She leant down, wrapping her arms around Don, whispering words into his ear, “I hope you feel better soon, Don. We all miss you.”

She broke his heart, her innocence crushing his soul. He couldn’t do this. She let him go, running away from the table. He watched her. Penny’s shoulders were hunched, a hand covered her mouth. She was crying . . . again.

“Doctor Smith,” said John. “Please leave.”

“I am not one of the children,” said Smith, snatching a piece of food from his plate, stuffing it into his mouth.

John snapped, “You’re lucky you are still a part of this expedition, Doctor Smith. Go. Now.”

Doctor Smith didn’t argue, knowing better than to anger John Robinson. He stood up, and taking his plate of food with him, he stomped off and out of sight, ordering the Robot to follow him.

Left alone, Maureen stood up, mirroring Penny’s actions she moved around the table to Don, bringing a chair with her. She placed the chair next to him; too close to him. Sitting down, she took his free hand, wrapping it within her grasp. Don wasn’t sure what he should do: run or stay. He still couldn’t look at her, his head turned away. He felt her gentle grip on his chin, turning his head, her gaze searching his face, his eyes.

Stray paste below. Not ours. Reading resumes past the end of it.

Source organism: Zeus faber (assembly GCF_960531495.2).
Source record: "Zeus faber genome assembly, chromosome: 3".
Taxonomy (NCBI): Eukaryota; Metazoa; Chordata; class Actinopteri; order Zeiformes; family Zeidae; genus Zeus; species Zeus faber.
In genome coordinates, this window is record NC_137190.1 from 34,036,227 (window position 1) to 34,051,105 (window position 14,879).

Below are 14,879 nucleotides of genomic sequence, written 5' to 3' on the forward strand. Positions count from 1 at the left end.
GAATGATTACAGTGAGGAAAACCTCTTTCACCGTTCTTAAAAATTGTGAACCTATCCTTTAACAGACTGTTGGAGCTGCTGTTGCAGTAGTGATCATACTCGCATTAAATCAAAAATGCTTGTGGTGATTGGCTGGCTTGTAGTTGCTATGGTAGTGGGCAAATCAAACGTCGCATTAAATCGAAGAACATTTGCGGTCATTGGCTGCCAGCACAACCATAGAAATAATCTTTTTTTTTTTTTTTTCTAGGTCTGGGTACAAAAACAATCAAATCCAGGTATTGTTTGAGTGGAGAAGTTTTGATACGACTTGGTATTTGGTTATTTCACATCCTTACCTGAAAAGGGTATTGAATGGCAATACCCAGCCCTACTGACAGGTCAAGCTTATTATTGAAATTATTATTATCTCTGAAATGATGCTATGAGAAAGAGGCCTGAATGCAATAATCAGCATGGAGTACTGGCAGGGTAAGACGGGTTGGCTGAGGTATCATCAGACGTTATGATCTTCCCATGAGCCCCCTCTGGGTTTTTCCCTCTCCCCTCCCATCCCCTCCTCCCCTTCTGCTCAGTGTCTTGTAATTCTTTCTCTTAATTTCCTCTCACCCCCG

Her question shocked him; she had read him too well, much like her daughter, “Don. What's gotten you so upset? Did we do something? Say something?”

He couldn’t speak, not straight away, his hesitation causing more worry, “No. You haven’t done anything.”

“Then tell me,” said Maureen. “Please tell us what’s wrong.”

Shaking his head, Don whispered, “I can’t do this. Not now.”

John spoke up, “We can’t help you if don’t tell us what’s wrong.”

“You can’t help me,” said Don.

“But Judy can?” said Maureen.